The financial sector provides six major functions that are important both at the firm level and at the level of the economy as a whole.
1. Providing payment services. It is inconvenient, inefficient, and risky to carry around enough cash to pay for purchased goods and services. Financial institutions provide an efficient alternative. The most obvious examples are personal and commercial checking and check-clearing and credit and debit card services; each are growing in importance, in the modern sectors at least, of even low-income countries.
2. Matching savers and investors. Although many people save, such as for retirement, and many have investment projects, such as building a factory or expanding the inventory carried by a family micro enterprise, it would be only by the wildest of coincidences that each investor saved exactly as much as needed to finance a given project. Therefore, it is important that savers and investors somehow meet and agree on terms for loans or other forms of finance. This can occur without financial institutions; even in highly developed markets, many new entrepreneurs obtain a significant fraction of their initial funds from family and friends. However, the presence of banks, and later venture capitalists or stock markets, can greatly facilitate matching in an efficient manner. Small savers simply deposit their savings and let the bank decide where to invest them.
3. Generating and distributing information. One does not always think of it this way, but from a society wide viewpoint, one of the most important functions of the financial system is to generate and distribute information. Stock and bond prices in the daily newspapers of developing countries (and increasingly on the Internet as well) are a familiar example; these prices represent the average judgment of thousands, if not millions, of investors, based on the information they have available about these and all other investments. Banks also collect information about the firms that borrow from them; the resulting information is one of the most important components of the “capital” of a bank, although it is often unrecognized as such. In these regards, it has been said that financial markets represent the “brain” of the economic system.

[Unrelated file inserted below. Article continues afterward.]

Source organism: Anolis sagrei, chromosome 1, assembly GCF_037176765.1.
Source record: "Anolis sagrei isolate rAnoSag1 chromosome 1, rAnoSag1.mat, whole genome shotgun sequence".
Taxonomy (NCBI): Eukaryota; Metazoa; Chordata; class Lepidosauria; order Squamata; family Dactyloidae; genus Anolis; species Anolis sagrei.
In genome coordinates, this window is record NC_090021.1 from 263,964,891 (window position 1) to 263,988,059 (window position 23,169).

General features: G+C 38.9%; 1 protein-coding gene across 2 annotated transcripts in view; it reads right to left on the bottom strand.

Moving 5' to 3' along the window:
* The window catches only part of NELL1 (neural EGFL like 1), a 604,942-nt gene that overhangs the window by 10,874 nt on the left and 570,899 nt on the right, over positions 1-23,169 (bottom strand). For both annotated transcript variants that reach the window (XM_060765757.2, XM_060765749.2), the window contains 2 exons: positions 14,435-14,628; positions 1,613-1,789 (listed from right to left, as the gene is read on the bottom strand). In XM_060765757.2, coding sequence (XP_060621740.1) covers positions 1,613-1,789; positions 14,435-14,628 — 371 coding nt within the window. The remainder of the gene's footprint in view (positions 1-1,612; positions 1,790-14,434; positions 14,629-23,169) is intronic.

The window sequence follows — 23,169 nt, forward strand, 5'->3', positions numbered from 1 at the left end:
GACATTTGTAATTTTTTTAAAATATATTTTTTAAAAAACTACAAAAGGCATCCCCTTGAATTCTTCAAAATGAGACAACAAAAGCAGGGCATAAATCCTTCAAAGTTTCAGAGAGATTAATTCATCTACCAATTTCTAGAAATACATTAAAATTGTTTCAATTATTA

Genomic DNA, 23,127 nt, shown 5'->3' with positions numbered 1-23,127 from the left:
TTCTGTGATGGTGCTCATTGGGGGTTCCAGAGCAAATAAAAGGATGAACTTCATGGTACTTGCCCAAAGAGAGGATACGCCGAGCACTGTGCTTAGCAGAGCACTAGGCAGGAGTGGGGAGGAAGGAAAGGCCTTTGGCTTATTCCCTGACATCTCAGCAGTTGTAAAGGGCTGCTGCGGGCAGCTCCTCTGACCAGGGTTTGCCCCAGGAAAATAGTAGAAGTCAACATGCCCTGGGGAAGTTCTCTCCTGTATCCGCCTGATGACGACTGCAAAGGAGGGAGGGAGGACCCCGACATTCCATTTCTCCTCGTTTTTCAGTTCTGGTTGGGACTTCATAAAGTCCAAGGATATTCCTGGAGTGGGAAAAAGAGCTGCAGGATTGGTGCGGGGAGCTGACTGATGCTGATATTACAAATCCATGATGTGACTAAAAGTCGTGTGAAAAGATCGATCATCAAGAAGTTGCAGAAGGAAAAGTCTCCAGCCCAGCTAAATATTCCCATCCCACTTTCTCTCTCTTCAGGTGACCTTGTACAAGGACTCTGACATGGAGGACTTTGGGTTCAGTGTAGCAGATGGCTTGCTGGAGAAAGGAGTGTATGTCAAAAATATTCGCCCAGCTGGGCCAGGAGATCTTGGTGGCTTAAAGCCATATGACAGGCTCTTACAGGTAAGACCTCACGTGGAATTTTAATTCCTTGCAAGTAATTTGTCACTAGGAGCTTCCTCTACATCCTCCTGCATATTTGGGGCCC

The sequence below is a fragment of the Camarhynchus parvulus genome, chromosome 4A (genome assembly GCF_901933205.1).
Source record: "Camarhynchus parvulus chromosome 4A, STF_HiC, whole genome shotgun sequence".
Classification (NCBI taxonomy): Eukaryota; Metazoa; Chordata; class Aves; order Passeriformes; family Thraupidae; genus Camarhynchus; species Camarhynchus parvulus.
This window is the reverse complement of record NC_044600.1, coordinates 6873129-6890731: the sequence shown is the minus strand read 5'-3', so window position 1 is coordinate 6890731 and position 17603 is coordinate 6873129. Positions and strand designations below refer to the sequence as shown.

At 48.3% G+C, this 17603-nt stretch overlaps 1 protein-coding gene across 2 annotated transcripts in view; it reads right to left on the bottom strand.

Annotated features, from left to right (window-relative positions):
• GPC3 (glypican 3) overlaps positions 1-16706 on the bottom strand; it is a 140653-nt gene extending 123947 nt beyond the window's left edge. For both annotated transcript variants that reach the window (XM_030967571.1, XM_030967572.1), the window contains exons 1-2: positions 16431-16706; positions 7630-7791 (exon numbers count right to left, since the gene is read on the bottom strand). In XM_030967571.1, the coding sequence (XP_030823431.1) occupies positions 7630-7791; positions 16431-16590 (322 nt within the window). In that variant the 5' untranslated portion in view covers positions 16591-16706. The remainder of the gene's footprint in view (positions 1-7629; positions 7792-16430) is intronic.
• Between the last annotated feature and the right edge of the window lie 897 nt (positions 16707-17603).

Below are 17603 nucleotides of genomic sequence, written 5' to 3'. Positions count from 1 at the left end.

4. Allocating credit efficiently. Channeling investment funds to uses yielding the highest rate of return allows increases in specialization and the division of labor, which have been recognized since the time of Adam Smith as a key to the wealth of nations.
5. Pricing, pooling, and trading risks. Insurance markets provide protection against risk, but so does the diversification possible in stock markets or in banks’ loan syndications.
6. Increasing asset liquidity. Some investments are very long-lived; in some cases – a hydroelectric plant, for example – such investments may last a century or more. Sooner or later, investors in such plants are likely to want to sell them. In some cases, it can be quite difficult to find a buyer at the time one wishes to sell – at retirement, for instance. Financial development increases liquidity by making it easier to sell, for example, on the stock market or to a syndicate of banks or insurance companies.
Both technological and financial innovations have driven modern economic growth. Both were necessary conditions for the Industrial Revolution as steam and water power required large investments facilitated by innovations in banking, finance, and insurance. Both are necessary for developing countries as they continue their struggle for economic development. But the effective functioning of the financial system requires, in turn, the precondition of macroeconomic stability.